There are no doubt needed reforms to continue making our elections more accessible and secure, and to ensure state and local leaders have the resources they need. But that is not what is happening here. Not by a long shot. As outlined by our report, “A Democracy Crisis in the Making,” partisan lawmakers, predominately in majority Republican state legislatures, are trying to tilt the balance of power into their hands.
As the debates around this week’s release of census data reminded us, it’s not as if state legislators are concerned that they will be held accountable – they will likely remain in place to wield these powers because gerrymandering insulates them from turnover.
First, legislatures are trying to interfere with election results. Ex-President Donald Trump may have failed to overturn his losses in the battleground states, but his allies have carried the baton into the next lap. In Nevada, for example, legislators have introduced a proposed amendment to the state constitution that would transfer the power to certify the state’s election results from the supreme court to the legislature. A slew of bills introduced in Arizona would create new opportunities for legislators to cause chaos including one that would allow them to review preliminary election results and vote to reject or confirm them. And in Missouri, a new proposal would allow the state’s general assembly to name presidential electors “in cases of fraud” (i.e., “in case we don’t like the winner.”) These proposals are based on the voter fraud lies about the 2020 election that spurred the Jan. 6 insurrection, and they could threaten to send our democracy into crisis.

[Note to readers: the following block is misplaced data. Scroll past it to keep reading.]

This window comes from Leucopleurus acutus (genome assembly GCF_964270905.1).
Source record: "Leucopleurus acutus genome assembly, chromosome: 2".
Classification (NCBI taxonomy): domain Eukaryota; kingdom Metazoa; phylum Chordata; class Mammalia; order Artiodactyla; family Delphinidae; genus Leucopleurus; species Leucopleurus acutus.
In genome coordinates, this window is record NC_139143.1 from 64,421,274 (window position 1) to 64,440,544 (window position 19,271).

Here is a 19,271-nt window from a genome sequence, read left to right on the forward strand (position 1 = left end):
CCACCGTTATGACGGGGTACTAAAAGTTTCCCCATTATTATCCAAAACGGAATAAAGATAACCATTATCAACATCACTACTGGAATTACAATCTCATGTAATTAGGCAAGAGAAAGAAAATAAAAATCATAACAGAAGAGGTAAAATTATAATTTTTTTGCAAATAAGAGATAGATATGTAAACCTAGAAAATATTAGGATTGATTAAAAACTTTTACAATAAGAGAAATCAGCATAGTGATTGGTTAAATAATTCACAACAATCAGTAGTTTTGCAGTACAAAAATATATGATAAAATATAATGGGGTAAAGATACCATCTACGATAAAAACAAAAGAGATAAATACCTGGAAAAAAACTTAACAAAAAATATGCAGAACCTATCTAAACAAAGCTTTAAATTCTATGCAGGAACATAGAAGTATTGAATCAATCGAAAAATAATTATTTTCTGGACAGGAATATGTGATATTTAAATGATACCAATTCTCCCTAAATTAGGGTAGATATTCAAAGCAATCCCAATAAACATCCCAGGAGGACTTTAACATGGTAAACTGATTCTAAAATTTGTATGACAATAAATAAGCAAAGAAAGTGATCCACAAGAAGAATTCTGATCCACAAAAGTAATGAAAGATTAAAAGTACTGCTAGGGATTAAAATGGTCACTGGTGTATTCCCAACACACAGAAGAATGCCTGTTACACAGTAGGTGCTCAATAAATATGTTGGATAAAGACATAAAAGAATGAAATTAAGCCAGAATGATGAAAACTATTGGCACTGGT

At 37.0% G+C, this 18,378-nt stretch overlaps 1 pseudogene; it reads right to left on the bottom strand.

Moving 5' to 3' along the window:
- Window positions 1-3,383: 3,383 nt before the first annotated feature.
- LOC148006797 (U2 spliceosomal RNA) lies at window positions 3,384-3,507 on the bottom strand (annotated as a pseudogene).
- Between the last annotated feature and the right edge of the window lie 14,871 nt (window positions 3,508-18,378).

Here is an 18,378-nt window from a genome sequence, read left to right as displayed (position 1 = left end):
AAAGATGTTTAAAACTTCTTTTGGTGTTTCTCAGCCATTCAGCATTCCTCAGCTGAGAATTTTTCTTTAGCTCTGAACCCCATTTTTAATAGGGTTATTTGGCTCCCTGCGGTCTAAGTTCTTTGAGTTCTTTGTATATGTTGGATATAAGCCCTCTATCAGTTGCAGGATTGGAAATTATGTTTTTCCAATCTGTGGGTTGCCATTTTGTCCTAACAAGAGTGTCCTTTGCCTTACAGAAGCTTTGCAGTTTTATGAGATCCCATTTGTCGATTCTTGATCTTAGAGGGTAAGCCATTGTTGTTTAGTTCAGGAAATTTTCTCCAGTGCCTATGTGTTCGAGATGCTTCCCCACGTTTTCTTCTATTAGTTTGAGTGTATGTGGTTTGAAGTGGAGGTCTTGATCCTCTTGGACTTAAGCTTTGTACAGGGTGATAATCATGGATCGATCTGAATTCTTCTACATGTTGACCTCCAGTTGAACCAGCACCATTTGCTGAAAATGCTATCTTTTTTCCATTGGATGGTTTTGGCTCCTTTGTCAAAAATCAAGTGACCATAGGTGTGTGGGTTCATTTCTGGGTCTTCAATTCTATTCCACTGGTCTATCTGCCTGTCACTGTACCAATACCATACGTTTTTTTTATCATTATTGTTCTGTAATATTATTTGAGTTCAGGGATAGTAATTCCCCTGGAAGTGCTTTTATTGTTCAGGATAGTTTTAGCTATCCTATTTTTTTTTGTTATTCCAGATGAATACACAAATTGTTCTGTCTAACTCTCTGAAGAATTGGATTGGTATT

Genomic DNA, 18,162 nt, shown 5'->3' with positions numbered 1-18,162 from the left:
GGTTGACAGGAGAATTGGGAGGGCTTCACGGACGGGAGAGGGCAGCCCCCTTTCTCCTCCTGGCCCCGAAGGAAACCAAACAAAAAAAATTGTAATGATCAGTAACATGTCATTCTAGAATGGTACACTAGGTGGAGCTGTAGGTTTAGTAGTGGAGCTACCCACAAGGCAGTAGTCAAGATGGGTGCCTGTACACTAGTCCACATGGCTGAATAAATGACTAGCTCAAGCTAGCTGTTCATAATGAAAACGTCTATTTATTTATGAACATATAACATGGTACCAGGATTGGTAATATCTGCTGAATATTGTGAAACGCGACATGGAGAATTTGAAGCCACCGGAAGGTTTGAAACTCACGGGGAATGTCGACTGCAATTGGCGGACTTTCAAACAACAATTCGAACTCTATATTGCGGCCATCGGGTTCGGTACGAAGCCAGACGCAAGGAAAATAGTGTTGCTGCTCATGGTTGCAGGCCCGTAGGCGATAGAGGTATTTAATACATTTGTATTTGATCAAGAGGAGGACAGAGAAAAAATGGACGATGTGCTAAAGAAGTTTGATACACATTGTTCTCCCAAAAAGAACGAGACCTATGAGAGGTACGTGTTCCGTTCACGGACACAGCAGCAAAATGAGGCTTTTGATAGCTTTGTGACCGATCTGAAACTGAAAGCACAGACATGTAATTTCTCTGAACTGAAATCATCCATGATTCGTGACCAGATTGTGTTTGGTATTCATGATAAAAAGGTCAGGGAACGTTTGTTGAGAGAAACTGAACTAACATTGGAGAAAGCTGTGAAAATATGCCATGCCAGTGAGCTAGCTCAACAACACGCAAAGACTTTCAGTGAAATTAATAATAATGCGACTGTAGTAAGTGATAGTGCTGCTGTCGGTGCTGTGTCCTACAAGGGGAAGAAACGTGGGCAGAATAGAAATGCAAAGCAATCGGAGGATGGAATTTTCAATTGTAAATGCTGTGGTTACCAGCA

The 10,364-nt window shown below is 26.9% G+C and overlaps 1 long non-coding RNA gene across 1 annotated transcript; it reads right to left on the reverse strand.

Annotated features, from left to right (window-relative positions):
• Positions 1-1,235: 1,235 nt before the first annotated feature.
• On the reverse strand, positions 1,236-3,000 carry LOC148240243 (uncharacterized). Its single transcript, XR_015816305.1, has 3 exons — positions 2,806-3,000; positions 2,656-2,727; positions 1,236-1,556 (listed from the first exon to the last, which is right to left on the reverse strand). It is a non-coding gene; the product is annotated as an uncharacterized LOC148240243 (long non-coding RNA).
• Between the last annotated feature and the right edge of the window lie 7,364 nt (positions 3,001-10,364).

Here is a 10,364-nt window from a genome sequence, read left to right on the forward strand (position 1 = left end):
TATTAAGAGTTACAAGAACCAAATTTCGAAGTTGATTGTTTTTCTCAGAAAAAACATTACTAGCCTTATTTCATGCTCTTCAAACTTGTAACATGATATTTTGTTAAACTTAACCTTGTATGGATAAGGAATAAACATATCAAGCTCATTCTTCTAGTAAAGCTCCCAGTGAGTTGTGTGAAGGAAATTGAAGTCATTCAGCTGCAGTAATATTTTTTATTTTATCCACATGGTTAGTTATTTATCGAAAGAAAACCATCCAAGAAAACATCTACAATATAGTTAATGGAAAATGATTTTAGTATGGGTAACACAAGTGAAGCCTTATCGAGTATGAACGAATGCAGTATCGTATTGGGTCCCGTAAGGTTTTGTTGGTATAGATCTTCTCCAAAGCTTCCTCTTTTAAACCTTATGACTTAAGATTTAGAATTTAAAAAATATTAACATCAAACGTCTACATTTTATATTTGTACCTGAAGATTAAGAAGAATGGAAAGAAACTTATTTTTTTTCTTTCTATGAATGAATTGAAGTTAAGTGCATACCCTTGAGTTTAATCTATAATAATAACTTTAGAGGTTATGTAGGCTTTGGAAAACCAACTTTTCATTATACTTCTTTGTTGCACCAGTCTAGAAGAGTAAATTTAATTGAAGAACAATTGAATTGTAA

Second, legislatures are trying to control election responsibilities. At least 16 states have proposed or passed measures that transfer election control from statewide officials to the legislature. In Tennessee, H.B.1560 would remove all election administration responsibilities from the secretary of state and give them to a board appointed by the legislature. In Georgia, the recently passed omnibus election bill granted the legislature control of the State Election Board, and then granted that Board broad powers to investigate and suspend local election officials.